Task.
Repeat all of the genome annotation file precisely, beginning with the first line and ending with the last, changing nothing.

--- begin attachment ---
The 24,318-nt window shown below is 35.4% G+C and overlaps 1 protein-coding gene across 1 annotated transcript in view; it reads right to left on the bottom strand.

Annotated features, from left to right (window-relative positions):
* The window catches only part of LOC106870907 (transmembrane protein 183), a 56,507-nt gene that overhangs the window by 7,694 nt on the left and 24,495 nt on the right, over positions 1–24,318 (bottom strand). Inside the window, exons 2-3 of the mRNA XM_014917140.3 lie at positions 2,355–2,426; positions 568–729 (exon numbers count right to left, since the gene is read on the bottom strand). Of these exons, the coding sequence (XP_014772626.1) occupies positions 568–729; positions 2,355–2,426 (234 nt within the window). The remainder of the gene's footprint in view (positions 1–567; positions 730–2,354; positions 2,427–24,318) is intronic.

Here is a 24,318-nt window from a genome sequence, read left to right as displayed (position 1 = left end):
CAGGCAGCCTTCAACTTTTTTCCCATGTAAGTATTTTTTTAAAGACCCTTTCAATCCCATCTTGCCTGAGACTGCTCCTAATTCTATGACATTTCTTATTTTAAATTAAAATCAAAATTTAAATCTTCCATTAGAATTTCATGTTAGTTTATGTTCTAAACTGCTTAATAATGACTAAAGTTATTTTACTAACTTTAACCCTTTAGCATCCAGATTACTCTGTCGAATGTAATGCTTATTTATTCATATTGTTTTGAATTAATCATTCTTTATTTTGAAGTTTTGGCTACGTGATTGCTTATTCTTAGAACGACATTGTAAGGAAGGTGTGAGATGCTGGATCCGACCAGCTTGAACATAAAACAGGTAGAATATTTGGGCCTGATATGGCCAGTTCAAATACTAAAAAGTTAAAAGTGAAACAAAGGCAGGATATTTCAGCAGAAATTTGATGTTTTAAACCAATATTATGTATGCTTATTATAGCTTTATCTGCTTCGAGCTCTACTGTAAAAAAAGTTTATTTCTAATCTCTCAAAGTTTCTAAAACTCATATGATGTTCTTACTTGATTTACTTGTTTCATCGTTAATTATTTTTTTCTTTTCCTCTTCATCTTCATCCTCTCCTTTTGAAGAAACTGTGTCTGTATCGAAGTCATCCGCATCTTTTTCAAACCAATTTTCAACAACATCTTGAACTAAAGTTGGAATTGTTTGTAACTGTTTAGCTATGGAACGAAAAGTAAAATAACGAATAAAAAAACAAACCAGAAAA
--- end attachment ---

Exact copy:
The 24,318-nt window shown below is 35.4% G+C and overlaps 1 protein-coding gene across 1 annotated transcript in view; it reads right to left on the bottom strand.

Annotated features, from left to right (window-relative positions):
* The window catches only part of LOC106870907 (transmembrane protein 183), a 56,507-nt gene that overhangs the window by 7,694 nt on the left and 24,495 nt on the right, over positions 1–24,318 (bottom strand). Inside the window, exons 2-3 of the mRNA XM_014917140.3 lie at positions 2,355–2,426; positions 568–729 (exon numbers count right to left, since the gene is read on the bottom strand). Of these exons, the coding sequence (XP_014772626.1) occupies positions 568–729; positions 2,355–2,426 (234 nt within the window). The remainder of the gene's footprint in view (positions 1–567; positions 730–2,354; positions 2,427–24,318) is intronic.

Here is a 24,318-nt window from a genome sequence, read left to right as displayed (position 1 = left end):
CAGGCAGCCTTCAACTTTTTTCCCATGTAAGTATTTTTTTAAAGACCCTTTCAATCCCATCTTGCCTGAGACTGCTCCTAATTCTATGACATTTCTTATTTTAAATTAAAATCAAAATTTAAATCTTCCATTAGAATTTCATGTTAGTTTATGTTCTAAACTGCTTAATAATGACTAAAGTTATTTTACTAACTTTAACCCTTTAGCATCCAGATTACTCTGTCGAATGTAATGCTTATTTATTCATATTGTTTTGAATTAATCATTCTTTATTTTGAAGTTTTGGCTACGTGATTGCTTATTCTTAGAACGACATTGTAAGGAAGGTGTGAGATGCTGGATCCGACCAGCTTGAACATAAAACAGGTAGAATATTTGGGCCTGATATGGCCAGTTCAAATACTAAAAAGTTAAAAGTGAAACAAAGGCAGGATATTTCAGCAGAAATTTGATGTTTTAAACCAATATTATGTATGCTTATTATAGCTTTATCTGCTTCGAGCTCTACTGTAAAAAAAGTTTATTTCTAATCTCTCAAAGTTTCTAAAACTCATATGATGTTCTTACTTGATTTACTTGTTTCATCGTTAATTATTTTTTTCTTTTCCTCTTCATCTTCATCCTCTCCTTTTGAAGAAACTGTGTCTGTATCGAAGTCATCCGCATCTTTTTCAAACCAATTTTCAACAACATCTTGAACTAAAGTTGGAATTGTTTGTAACTGTTTAGCTATGGAACGAAAAGTAAAATAACGAATAAAAAAACAAACCAGAAAA